A question occasionally asked of me by art students is, “Do you ever create paintings you’re not happy with?” Voiced in slightly different ways with each individual, the implication is that “his paintings are all so fine…surely he never experiences the difficulties and frustrations we do.” It is believed that every stroke is made with confidence, sureness of concept, and excellence. Of course that’s not true. So, when demonstrating painting techniques, students experience a sense of relief when something being painted is wiped out and begun again.
Collectors have a similar idea, but with a twist. Since they’ve never painted, they often look upon an artist as naturally gifted, needing to exert little effort. That too is a false assumption. I’m thinking about these things…expressed in last week’s post, and now this one…because I’m experiencing a time of dissatisfaction with just about all my work. I know there’s something out there to be attained, but as yet I’ve been unable to discern exactly what “it” is and therefore frustrated in achieving “it”.
All that is said to say this: The two winter scenes shown here, created some time ago, remind me of such a time as this…when I fretted over them during all my waking hours until they were birthed and I could say, “Finished, I’m pleased with you.”
Many times areas were scraped down and repainted. At times, quitting was seriously considered…but then I had a deadline to meet. Sticking with it, figuring it out, resolving the unsuitable was really the only option. Looking back, I think these paintings took three times longer than they should have.
Many artists will suggest I should have junked them. In fact, just the other day I read an artist opine that we should never work on a painting unless totally enthused and with a sure knowledge of the next stroke; if we do, we will invariably ruin it.
I guess those days as a freelance illustrator are still with me…those times when a deadline loomed and an assignment was not going well. There was no choice; stick with it, figure it out and meet that deadline.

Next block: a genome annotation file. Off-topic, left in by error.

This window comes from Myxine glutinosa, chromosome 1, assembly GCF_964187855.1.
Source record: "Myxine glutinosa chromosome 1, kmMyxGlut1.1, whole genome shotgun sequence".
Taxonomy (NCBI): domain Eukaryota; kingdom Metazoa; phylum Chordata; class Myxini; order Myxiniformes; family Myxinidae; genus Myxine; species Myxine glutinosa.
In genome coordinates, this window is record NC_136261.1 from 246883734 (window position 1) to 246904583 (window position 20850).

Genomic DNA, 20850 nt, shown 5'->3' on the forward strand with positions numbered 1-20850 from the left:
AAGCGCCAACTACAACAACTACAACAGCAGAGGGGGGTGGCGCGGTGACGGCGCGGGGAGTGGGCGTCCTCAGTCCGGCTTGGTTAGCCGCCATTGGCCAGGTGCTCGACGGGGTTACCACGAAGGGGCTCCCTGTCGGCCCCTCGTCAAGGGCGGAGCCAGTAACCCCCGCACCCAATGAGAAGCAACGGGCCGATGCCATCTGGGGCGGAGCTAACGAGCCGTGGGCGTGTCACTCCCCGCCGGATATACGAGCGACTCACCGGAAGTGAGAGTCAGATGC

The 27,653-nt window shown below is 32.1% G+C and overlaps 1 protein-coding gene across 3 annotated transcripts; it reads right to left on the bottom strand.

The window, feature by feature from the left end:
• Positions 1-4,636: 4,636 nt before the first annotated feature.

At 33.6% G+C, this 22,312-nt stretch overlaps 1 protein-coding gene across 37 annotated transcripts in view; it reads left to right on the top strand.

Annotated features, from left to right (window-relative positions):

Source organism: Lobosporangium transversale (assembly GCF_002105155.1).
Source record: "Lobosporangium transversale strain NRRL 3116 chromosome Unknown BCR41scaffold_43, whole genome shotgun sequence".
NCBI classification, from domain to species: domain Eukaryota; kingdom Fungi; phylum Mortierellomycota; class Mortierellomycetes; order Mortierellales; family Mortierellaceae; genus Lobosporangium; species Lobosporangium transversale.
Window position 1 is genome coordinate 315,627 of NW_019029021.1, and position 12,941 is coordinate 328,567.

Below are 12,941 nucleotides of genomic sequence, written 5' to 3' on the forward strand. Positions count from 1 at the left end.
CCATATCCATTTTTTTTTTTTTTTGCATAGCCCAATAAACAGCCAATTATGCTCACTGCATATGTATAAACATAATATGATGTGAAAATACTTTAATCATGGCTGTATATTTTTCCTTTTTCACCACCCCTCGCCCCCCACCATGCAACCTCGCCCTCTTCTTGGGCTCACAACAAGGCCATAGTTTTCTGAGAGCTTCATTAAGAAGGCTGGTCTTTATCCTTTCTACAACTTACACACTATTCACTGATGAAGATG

What is it that hinders the smooth, progressive creation of a painting? Apart from emotional issues (how we’re feeling on a particular day), the major hindrances can always be traced back to the same old principles: clarity of concept, composition, drawing, values, color, technique…and insufficient preliminary work. I think the solution to my current dilemma will be found there, I just need to continue the search. Even though times such as I’m experiencing now can be very difficult for an artist, and can result in an increasing lack of confidence, I do believe this too will pass. When? Now that’s the question.
Let me take you through the creation of these two winter scenes.
“Rural Winter” was pretty much created from imagination so I had to imagine how the scene would appear in winter. Imaginative works always seem to take longer to birth…at least for me. An area of great struggle with this painting was creating a convincing relationship of trees to sky. This area was probably repainted five or six times.
The photo below is actually the reference used for “Rural Winter”. Pretty ridiculous, I know. How can anyone expect to create a winter scene from a summer photograph? Well, I did. It all goes back to what was said above.
I had good reference for “Only in Winter”, except for the background, tree in sunlight, and the mother pulling her son on the sled. My mistake here was not doing any preliminary work, so all the successes and failures were created right there on the canvas…put down and rubbed out until it was to my liking.
Indian Red, which I normally don’t use, was added to the palette. It’s a bluish red, opaque, and absolutely permanent. It’s not as intense as alizarin crimson, which I generally use, and therefore seems more appropriate for landscape painting, being more earthy and natural in appearance.
I am asked by students, from time to time, “How do you paint trees? How do you paint skies? How do you paint water? How do you paint snow?” To sum up, the question is really, “How do you paint…things?” The young, untrained artist has a tendency to paint what they “know”…that is…skies are blue, trees are green, snow and clouds are white. Therefore, you might be surprised by the colors shown here, used to indicate snow; however, in the painting context they indeed become snow.
The difficulty for any painter is moving beyond the idea of painting “things”, and beginning to think in terms of creating accurate drawing, value and color. Drawing (perspective, proportion, and shape) is important because it gives the sense of scale and space to your subject on a two dimensional surface. Correct value is important because through the convincing use of light to dark shapes, and soft to hard edges, the artist can create a convincing atmosphere and mood. Finally, if the hue, intensity, and temperature of the color is accurate…wa-la…the trees, skies, water, and snow will all look perfectly convincing.
Ignore these important points and the work will always remain amateurish. That’s kind of how I feel right now about my work.
I generally ask artists that I have interviewed, “When you become discouraged and feel the well is dry, what do you do?” The answer is ALWAYS…Keep Working. That’s what you and I need to do. Don’t give up, keep searching, keep working. There are brighter days ahead.
John Pototschnik is an Art Renewal Center Associate Living Master
To view his art and bio, please click HERE